Delta, American, United and many other companies have strict regulations regarding brachycephalic cats and dogs on their flights. A company called Pet Airways launched in 2009 to cater to pet owners, and about a quarter of the airline’s animal passengers were snub-nosed breeds. Pet Airways did not last long, however. The company, which received some poor customer reviews on Yelp, was showing signs of financial distress by early 2012, according to the New York Times. The company has since ceased operations.
Owners of non-pug-nosed breeds should not be caught off guard. In February 2011, a 3-year-old Labrador retriever reportedly arrived safe and sound an hour past midnight in Singapore on Delta Flight 281. The dog was placed in a baggage storage area, was reported to be in good condition at 5:35 a.m. but was found motionless in its cage at 6:20 a.m. In late July of 2011, a 6-year-old yellow Lab died while in the cargo hold of a Delta flight from Pensacola to Baltimore, with a stop in Atlanta. On the second leg of the journey, the aircraft was delayed for hours in Atlanta and was eventually cancelled entirely. The dog was later found dead in its kennel. A year later, in September 2012, a 2-year-old golden retriever named Beatrice died of heatstroke on a United Airlines flight from New York City to San Francisco. The dog’s owner, supermodel Maggie Rizer, wrote on a blog that the airline acted with dishonesty and callousness after the dog’s death—though the airline reportedly refunded the $1,800 that Rizer paid for Beatrice’s travel. Still other animals bite or chew themselves bloody, presumably unnerved by the stresses of travel. Still others have been lost entirely—like two cats in 2011 whose kennels were discovered open and vacated upon arrival at their destinations. Neither has been reported found.
Current regulations require that airlines—those based in America, anyway—report all incidents involving animals. But Theisen explains that a troubling loophole excludes from this requirement any animals traveling for commercial purposes. Thus, animals that are injured, lost or killed while in the hands of an airline need not be reported if they were being shipped from a breeder to a retailer, or to a new owner, or to a dog show.
“If your dog is at that moment technically not a pet, then it doesn’t need to be reported if something happens to it,” Theisen explains. She adds that the deaths, injuries and animals missing numbers reported by the Department of Transportation are certainly not comprehensive and that many incidents slip quietly, and legally, under the radar.
Suggestions to Keep Your Pet Safe When Flying
- Visit your veterinarian to be sure your pet is fit to fly.
- Don’t fly your pet during the hot summer months.
- Arrange for direct flights. Transfers increase the chances of delays, which can cause stress to animals contained in the cargo hold, and other mishaps, like a pet being sent to the wrong destination.
- If possible (it depends on the animal’s size), purchase your pet a space in the passenger cabin.
- If you must check your pet into the baggage hold, remind airline staff and baggage handlers that there is a live animal on board to ensure gentle handling. Also ask baggage handlers during your check-in that your pet’s cage be placed in a well-ventilated space, and be sure your pet has water.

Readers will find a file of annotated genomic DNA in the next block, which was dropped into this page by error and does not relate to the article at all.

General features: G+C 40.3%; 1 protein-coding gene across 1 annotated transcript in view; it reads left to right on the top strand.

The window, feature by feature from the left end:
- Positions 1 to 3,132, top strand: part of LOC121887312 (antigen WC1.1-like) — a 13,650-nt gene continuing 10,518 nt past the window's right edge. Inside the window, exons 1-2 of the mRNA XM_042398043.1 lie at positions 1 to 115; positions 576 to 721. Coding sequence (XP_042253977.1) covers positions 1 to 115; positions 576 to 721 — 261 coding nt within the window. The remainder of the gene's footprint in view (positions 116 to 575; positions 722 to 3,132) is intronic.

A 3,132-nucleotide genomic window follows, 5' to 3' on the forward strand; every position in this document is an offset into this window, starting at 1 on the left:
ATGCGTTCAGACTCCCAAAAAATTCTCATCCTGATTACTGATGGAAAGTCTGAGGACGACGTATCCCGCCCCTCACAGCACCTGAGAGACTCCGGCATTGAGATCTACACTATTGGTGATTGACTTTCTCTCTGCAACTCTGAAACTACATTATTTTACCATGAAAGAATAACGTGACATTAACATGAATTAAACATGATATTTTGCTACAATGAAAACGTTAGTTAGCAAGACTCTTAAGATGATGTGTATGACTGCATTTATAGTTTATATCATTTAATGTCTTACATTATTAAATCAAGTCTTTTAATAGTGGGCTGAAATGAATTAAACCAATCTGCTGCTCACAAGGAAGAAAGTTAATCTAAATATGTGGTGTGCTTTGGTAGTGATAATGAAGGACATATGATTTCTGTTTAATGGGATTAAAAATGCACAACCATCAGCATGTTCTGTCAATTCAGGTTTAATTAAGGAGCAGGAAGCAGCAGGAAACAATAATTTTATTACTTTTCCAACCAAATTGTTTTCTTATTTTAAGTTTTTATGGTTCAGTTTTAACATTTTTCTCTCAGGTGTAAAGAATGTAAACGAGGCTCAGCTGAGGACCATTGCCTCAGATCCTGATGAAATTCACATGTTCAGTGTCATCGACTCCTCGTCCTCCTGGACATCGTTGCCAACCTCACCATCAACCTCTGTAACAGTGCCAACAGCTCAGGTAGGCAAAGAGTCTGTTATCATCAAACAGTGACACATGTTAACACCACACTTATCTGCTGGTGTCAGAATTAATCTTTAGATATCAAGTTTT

- Don’t fly snub-nosed cats or dogs. These animals die on airlines, often of respiratory problems, more frequently than other breeds.
- Leave your pet at home if you will be returning soon, and look forward to a happy reunion of wagging tails and hearty purrs.
January 7, 2013
That there could be anything in the world but dust, rubble, traffic, burning trash heaps, mangy dogs and slums seemed impossible as we rolled northward through Lima. Andrew and I had just unpacked and assembled our bicycles in the airport terminal after 13 hours in the air. We were dehydrated, hungry, sleepy and, now, trying to steel ourselves against this grimy ugliness. We found a two-gallon jug of purified water at a gas station, the tap water being off-limits to foreigners preferring not to risk getting sick, and moved north along the Pan-American Highway. Through the polluted hazy air we saw the brown ghosts of mountain peaks towering just east of the city—the abrupt beginning to the Andes. But here, we were all but blinded by traffic, noise and ugliness. I assured myself that the city would soon give way to countryside—it always does, whether leaving Madrid, or Athens, or Milan, or Istanbul—but the sprawling slums seemed endless. Dust plumed into our faces, cars honked, dogs barked. We grew sticky and filthy with sweat, sunscreen and dirt. For several miles we followed a bicycle path—a heartening gesture by this monster of a city—but trash heaps blocked the way in places.
At some point we saw a patch of green grass. Later, we sat on a grassy road median to eat a cluster of bananas. I recall hearing a bird chirp farther down the road. A farm appeared, and trees. We both took notice at once of a soccer field in a green river valley. Trees by the road sagged with mangoes, while others were studded with ripening figs. We found ourselves riding side by side—for the traffic had thinned. The transition was complete. We were, finally, in the countryside, with Lima a horror we hoped not to see again soon. By evening we were crawling uphill, well on our way to a mountain town called Canta—though it was still a vertical mile above and 50 miles ahead. Near dusk, with fruit and canned tuna and wine for dinner, we rolled through the gate of a campground, called Sol de Santa Rosa. “Showers and bathrooms are back toward the orchard,” our host said in Spanish. “Camp anywhere you like on the green grass.”